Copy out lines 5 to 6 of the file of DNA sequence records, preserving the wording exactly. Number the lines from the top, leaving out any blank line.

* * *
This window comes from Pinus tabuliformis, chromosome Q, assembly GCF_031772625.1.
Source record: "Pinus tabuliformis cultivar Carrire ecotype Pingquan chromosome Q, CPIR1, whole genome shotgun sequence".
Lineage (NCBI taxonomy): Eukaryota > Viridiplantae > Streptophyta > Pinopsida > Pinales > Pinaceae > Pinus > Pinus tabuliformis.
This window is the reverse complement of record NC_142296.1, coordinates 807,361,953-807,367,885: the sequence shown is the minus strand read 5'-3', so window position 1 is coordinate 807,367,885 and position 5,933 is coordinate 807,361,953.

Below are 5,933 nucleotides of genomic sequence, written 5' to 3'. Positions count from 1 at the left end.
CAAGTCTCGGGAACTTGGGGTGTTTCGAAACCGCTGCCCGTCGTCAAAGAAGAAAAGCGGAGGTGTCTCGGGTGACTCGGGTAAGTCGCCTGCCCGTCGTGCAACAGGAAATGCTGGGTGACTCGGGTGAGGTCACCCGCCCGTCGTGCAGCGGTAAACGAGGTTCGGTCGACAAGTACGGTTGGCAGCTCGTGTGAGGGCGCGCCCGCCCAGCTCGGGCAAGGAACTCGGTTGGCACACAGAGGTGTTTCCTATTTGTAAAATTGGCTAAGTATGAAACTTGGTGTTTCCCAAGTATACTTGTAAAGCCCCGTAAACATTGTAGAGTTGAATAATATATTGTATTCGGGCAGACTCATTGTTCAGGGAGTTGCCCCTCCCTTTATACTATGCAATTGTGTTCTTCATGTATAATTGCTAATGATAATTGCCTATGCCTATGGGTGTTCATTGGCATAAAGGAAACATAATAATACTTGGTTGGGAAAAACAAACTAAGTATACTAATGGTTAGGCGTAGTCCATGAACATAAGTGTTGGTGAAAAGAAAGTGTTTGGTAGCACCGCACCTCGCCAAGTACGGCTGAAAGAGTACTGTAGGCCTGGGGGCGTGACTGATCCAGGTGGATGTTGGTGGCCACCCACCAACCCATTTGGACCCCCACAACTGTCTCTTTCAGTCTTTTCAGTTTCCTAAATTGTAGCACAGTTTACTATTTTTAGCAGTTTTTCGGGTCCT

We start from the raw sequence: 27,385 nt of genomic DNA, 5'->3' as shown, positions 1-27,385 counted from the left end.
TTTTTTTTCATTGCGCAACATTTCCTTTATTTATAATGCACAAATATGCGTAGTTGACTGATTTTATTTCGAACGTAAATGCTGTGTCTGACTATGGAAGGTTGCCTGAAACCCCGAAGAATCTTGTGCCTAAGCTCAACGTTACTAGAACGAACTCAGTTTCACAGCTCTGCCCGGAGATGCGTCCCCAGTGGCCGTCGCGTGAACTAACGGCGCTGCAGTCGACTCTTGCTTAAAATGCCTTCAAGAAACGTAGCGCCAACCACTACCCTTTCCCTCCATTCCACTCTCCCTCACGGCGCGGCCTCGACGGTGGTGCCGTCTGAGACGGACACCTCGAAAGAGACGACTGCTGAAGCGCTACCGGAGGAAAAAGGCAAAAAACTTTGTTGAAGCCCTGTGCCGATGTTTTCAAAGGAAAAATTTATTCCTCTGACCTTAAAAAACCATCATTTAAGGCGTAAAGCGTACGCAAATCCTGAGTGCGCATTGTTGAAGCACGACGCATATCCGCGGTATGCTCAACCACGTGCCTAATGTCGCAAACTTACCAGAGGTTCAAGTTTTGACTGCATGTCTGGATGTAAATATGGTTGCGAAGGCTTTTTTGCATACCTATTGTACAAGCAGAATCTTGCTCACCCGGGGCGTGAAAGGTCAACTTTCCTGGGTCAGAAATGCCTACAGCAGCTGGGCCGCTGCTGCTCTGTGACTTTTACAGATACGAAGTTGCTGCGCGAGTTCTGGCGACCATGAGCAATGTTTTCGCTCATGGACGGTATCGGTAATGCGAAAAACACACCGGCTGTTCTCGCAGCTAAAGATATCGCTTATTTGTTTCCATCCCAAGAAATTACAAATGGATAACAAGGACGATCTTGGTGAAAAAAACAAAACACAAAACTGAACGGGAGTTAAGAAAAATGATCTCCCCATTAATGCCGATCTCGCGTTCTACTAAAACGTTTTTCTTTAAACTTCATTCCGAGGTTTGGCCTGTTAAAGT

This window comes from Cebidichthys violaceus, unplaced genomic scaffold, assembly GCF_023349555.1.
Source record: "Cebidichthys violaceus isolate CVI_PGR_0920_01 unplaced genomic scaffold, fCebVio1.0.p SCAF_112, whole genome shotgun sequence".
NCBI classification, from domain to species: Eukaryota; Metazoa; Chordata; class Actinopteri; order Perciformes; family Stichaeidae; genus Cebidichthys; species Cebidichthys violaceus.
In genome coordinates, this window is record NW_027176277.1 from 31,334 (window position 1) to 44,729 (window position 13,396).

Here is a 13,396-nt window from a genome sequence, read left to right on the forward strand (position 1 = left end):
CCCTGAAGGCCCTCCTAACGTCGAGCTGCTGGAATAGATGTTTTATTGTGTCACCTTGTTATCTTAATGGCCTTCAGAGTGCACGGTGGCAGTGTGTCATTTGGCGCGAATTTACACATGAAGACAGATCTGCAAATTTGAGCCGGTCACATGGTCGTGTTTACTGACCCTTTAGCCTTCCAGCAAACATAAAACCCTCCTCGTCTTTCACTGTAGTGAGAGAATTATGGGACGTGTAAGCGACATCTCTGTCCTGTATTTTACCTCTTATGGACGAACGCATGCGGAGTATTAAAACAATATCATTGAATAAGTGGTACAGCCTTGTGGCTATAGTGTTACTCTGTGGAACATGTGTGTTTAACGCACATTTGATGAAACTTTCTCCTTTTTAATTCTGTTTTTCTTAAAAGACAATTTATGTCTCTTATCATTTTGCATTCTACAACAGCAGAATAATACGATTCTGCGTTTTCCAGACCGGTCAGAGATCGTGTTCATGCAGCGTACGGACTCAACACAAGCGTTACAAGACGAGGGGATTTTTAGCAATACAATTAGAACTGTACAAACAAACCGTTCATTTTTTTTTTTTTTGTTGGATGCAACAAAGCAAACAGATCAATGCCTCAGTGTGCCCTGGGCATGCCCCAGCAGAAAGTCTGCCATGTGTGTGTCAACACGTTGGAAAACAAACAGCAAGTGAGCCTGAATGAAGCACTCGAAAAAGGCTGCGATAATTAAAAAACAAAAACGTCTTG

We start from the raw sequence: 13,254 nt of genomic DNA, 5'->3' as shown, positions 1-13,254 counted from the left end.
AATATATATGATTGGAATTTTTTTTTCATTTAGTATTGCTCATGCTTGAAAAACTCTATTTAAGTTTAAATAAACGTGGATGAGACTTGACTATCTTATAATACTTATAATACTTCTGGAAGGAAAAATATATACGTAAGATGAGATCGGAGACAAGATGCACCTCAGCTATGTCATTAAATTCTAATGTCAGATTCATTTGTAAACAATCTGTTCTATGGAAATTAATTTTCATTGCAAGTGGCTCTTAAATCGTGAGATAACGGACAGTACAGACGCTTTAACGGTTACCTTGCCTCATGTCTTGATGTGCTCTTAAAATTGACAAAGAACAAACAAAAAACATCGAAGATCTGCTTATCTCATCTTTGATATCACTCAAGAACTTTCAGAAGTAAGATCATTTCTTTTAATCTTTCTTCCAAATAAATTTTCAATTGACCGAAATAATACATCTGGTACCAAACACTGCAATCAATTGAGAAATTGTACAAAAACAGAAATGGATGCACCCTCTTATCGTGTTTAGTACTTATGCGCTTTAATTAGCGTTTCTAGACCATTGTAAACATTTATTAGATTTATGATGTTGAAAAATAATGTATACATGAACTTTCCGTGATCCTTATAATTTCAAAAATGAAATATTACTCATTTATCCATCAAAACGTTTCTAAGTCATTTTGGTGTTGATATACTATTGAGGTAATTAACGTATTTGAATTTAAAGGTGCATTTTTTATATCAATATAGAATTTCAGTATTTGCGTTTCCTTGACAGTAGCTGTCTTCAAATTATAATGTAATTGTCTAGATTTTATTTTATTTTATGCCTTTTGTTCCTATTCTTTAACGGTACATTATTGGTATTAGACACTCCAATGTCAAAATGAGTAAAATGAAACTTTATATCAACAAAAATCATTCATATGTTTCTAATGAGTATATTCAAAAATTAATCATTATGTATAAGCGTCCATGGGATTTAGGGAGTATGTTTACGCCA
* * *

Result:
Below are 5,933 nucleotides of genomic sequence, written 5' to 3'. Positions count from 1 at the left end.
CAAGTCTCGGGAACTTGGGGTGTTTCGAAACCGCTGCCCGTCGTCAAAGAAGAAAAGCGGAGGTGTCTCGGGTGACTCGGGTAAGTCGCCTGCCCGTCGTGCAACAGGAAATGCTGGGTGACTCGGGTGAGGTCACCCGCCCGTCGTGCAGCGGTAAACGAGGTTCGGTCGACAAGTACGGTTGGCAGCTCGTGTGAGGGCGCGCCCGCCCAGCTCGGGCAAGGAACTCGGTTGGCACACAGAGGTGTTTCCTATTTGTAAAATTGGCTAAGTATGAAACTTGGTGTTTCCCAAGTATACTTGTAAAGCCCCGTAAACATTGTAGAGTTGAATAATATATTGTATTCGGGCAGACTCATTGTTCAGGGAGTTGCCCCTCCCTTTATACTATGCAATTGTGTTCTTCATGTATAATTGCTAATGATAATTGCCTATGCCTATGGGTGTTCATTGGCATAAAGGAAACATAATAATACTTGGTTGGGAAAAACAAACTAAGTATACTAATGGTTAGGCGTAGTCCATGAACATAAGTGTTGGTGAAAAGAAAGTGTTTGGTAGCACCGCACCTCGCCAAGTACGGCTGAAAGAGTACTGTAGGCCTGGGGGCGTGACTGATCCAGGTGGATGTTGGTGGCCACCCACCAACCCATTTGGACCCCCACAACTGTCTCTTTCAGTCTTTTCAGTTTCCTAAATTGTAGCACAGTTTACTATTTTTAGCAGTTTTTCGGGTCCT